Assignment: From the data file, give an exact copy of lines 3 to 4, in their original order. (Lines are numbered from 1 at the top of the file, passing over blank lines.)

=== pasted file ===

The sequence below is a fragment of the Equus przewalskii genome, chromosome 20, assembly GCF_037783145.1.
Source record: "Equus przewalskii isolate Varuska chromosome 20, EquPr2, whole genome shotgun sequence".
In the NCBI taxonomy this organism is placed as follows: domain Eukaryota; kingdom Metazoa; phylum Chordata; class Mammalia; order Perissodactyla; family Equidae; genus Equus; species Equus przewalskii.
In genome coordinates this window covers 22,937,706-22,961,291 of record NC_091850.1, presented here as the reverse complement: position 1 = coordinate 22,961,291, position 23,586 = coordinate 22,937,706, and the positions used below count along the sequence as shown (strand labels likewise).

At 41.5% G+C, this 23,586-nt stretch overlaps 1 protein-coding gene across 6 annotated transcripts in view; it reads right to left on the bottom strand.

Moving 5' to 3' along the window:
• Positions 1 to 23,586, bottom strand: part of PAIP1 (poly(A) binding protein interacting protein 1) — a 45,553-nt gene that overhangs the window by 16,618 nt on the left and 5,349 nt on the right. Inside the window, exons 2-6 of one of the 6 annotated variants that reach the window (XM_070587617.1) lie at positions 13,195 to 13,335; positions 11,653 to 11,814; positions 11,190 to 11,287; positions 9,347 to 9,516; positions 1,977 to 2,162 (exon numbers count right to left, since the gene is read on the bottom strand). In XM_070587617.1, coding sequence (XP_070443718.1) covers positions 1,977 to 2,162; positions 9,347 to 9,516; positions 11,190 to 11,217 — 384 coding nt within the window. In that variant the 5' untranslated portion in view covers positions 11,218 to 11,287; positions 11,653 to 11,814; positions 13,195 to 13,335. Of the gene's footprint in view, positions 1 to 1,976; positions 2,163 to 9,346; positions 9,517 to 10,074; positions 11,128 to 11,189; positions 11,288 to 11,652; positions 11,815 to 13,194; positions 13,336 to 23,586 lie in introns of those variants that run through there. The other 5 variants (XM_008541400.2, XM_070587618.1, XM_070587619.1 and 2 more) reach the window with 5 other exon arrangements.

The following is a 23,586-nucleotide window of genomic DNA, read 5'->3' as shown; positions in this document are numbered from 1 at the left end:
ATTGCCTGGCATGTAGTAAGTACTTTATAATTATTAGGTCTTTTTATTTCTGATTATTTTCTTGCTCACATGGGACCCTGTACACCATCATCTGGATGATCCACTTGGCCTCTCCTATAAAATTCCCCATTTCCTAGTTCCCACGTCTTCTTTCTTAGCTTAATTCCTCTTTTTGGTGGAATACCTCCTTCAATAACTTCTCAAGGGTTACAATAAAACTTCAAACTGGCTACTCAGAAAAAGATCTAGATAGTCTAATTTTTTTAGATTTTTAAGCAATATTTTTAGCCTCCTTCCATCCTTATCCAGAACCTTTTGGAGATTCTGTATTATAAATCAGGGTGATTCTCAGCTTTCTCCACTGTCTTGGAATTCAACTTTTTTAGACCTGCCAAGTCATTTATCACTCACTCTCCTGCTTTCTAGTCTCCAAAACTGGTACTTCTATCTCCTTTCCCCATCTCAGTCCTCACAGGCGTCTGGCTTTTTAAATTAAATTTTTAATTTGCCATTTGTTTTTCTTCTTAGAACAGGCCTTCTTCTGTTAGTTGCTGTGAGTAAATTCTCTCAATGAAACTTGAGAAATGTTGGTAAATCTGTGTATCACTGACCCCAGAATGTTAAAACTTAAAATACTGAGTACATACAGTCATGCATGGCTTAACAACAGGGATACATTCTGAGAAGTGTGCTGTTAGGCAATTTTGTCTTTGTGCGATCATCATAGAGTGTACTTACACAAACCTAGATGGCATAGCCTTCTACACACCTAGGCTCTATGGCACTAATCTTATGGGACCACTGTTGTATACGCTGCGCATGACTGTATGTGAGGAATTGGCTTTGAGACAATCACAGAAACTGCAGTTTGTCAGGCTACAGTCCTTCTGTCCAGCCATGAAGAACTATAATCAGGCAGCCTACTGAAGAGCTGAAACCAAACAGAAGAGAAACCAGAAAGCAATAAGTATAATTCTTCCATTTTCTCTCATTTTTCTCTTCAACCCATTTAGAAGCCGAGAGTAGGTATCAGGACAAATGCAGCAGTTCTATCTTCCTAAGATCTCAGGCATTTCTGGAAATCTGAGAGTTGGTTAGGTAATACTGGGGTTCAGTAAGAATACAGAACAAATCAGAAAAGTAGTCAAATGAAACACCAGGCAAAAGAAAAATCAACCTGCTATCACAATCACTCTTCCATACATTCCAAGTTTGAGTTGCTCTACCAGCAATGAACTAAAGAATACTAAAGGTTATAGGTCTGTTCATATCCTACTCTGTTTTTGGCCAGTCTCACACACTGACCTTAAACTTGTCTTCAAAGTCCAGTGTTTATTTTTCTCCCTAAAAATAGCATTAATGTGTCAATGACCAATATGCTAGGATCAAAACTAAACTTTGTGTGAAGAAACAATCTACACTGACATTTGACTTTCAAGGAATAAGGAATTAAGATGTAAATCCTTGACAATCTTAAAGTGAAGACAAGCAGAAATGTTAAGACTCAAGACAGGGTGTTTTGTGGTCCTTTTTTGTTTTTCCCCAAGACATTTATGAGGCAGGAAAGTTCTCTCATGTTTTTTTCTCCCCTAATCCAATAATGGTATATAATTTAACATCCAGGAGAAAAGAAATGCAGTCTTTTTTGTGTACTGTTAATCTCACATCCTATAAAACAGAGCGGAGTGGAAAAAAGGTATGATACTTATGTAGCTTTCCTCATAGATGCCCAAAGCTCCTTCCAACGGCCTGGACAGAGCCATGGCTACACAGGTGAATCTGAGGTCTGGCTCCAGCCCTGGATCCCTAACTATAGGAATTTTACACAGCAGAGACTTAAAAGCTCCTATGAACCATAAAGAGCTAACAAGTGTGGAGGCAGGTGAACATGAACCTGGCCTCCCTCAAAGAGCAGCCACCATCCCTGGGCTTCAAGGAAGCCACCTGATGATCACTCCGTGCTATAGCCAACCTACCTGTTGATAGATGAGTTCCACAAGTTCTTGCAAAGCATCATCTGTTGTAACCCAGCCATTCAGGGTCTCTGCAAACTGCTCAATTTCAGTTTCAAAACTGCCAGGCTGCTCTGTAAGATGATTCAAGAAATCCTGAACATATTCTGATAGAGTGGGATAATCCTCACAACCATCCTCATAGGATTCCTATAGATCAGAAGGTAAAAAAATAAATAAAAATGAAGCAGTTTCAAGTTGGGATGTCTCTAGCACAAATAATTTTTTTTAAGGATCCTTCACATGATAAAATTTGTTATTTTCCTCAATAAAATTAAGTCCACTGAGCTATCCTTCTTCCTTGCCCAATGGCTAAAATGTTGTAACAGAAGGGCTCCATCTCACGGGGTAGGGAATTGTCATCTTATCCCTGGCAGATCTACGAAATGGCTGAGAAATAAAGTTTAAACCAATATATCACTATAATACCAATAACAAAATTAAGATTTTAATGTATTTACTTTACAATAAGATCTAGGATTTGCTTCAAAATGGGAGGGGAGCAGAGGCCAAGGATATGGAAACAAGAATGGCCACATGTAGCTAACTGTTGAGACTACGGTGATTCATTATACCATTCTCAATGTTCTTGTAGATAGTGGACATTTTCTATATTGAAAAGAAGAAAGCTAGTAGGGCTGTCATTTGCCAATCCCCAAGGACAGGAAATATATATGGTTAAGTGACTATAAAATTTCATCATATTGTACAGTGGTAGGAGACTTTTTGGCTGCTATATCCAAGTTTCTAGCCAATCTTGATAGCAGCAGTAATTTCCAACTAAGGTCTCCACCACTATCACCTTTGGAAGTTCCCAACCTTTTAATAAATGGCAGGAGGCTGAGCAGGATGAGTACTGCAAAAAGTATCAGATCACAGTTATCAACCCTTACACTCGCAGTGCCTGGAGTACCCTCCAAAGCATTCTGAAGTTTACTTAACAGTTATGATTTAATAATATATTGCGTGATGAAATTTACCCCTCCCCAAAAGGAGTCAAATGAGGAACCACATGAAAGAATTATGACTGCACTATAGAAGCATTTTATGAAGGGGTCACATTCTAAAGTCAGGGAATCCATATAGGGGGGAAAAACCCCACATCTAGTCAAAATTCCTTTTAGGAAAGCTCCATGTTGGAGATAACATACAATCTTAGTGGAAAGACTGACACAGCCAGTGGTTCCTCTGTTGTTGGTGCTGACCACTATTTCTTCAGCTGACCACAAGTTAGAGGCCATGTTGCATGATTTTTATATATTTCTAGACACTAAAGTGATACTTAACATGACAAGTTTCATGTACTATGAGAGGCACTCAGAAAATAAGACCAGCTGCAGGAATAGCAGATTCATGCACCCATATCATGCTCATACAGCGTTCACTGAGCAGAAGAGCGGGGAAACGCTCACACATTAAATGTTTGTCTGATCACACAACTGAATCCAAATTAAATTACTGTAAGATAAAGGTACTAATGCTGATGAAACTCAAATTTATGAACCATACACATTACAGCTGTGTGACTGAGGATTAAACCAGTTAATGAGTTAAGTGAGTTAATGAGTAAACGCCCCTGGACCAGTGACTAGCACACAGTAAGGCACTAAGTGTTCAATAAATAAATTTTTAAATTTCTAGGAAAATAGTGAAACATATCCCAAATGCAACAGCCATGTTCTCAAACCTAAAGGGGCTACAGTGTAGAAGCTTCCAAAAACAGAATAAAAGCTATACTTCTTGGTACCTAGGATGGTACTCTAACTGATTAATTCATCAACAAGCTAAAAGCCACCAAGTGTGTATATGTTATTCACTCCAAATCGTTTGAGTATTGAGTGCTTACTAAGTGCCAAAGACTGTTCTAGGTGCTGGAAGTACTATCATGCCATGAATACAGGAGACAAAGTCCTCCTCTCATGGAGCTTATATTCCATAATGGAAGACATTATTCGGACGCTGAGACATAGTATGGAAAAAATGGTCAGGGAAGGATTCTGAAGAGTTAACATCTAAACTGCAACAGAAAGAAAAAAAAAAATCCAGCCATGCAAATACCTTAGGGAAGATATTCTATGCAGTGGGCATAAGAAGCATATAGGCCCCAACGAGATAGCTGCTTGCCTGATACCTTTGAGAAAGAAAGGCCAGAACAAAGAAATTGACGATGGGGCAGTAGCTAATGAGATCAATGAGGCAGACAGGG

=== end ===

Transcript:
In the NCBI taxonomy this organism is placed as follows: domain Eukaryota; kingdom Metazoa; phylum Chordata; class Mammalia; order Perissodactyla; family Equidae; genus Equus; species Equus przewalskii.
In genome coordinates this window covers 22,937,706-22,961,291 of record NC_091850.1, presented here as the reverse complement: position 1 = coordinate 22,961,291, position 23,586 = coordinate 22,937,706, and the positions used below count along the sequence as shown (strand labels likewise).